Moment of Truth

January 12, 2009
By Sammy Roller, Hartland, WI

People worry about how they will act under p[ressure. Who doesnt want to be the hero? Pretend, for a second, a woman is stabbed walking from her car to her domicile one night. She cries out for help. The criminal leaves and then returns at sporadic internvals to finsih the job. This woman could have reacted many different ways. During the fight, her fear might have made movements rash and sloppy leaving her more exposed to further attacks. Her fear might have made her mind sharp, meticulous, and she might have come up with a plan to save her life.
Now, let's say this was a real-life situation. But this sad story isn't about have twenty-eight-year-old Catherince Genovese reacted under presssure. This is a story about how 38 different people's moment of herioism elasped when they chose not to make a phone call to the police. These people witnessed a lurid murder; Miss Genovese was stalked and stabbed in three different attacks. A simple phone call could have been made in the 35 minute period of the murder. When she was confired dead, a call was finally made and the police arrived in two minutes. After the witnesses were interviewd the police had a conjecture on what happened.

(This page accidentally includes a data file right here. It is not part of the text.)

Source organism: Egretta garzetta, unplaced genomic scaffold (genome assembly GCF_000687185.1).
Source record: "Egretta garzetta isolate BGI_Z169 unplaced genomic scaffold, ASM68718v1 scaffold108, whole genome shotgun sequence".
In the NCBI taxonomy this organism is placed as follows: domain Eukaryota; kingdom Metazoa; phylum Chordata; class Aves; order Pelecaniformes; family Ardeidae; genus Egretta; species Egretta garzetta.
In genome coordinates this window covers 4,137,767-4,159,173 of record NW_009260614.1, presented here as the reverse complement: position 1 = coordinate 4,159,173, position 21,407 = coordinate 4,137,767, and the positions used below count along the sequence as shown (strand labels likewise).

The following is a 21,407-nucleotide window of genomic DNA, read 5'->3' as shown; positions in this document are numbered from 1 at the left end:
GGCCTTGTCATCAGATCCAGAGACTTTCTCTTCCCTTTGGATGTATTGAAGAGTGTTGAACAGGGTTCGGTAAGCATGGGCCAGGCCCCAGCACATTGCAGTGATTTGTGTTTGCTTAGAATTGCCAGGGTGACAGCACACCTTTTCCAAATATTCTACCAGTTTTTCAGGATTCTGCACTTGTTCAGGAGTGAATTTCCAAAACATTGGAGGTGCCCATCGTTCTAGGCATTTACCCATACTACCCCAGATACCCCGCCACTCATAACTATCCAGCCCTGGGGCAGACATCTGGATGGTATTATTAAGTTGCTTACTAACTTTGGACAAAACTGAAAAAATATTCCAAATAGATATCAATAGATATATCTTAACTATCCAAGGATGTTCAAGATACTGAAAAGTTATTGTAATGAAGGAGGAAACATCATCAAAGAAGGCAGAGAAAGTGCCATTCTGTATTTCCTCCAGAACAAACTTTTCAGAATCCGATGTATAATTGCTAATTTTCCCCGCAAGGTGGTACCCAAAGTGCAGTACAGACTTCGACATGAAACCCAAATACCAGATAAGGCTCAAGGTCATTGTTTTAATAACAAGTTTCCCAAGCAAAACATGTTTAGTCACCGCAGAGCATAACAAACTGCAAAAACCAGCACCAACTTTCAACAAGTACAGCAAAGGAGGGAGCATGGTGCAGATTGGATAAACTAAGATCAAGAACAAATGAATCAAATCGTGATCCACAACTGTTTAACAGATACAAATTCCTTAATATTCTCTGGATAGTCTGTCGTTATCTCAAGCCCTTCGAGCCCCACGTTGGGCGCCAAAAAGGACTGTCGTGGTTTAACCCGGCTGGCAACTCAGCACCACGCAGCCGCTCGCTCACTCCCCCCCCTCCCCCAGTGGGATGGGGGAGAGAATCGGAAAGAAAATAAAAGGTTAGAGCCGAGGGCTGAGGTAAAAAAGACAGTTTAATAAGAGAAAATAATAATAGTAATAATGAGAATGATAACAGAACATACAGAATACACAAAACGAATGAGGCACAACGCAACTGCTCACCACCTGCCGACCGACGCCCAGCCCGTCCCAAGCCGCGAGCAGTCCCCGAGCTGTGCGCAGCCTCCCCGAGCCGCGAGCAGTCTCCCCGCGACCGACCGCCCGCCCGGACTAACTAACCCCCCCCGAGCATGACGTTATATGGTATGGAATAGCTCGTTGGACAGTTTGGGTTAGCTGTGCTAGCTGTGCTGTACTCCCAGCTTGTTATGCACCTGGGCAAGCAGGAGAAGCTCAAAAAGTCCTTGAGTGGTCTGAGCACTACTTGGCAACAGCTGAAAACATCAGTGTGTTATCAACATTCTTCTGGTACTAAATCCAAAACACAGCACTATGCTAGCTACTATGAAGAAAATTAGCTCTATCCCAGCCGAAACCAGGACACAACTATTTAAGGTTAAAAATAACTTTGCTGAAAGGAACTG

How could 38 people let a fellow neighbor die? Murder is not a lax crime. These people are responsible for this woman's death. Their reasoning for not calling the police was disappointing, sad, and half-hearted.
A woman was crying out for help and begging for anyone to save her. Wasn't her life important? Not to her neighbors. The opportunity for their heroic act came but they flinched.

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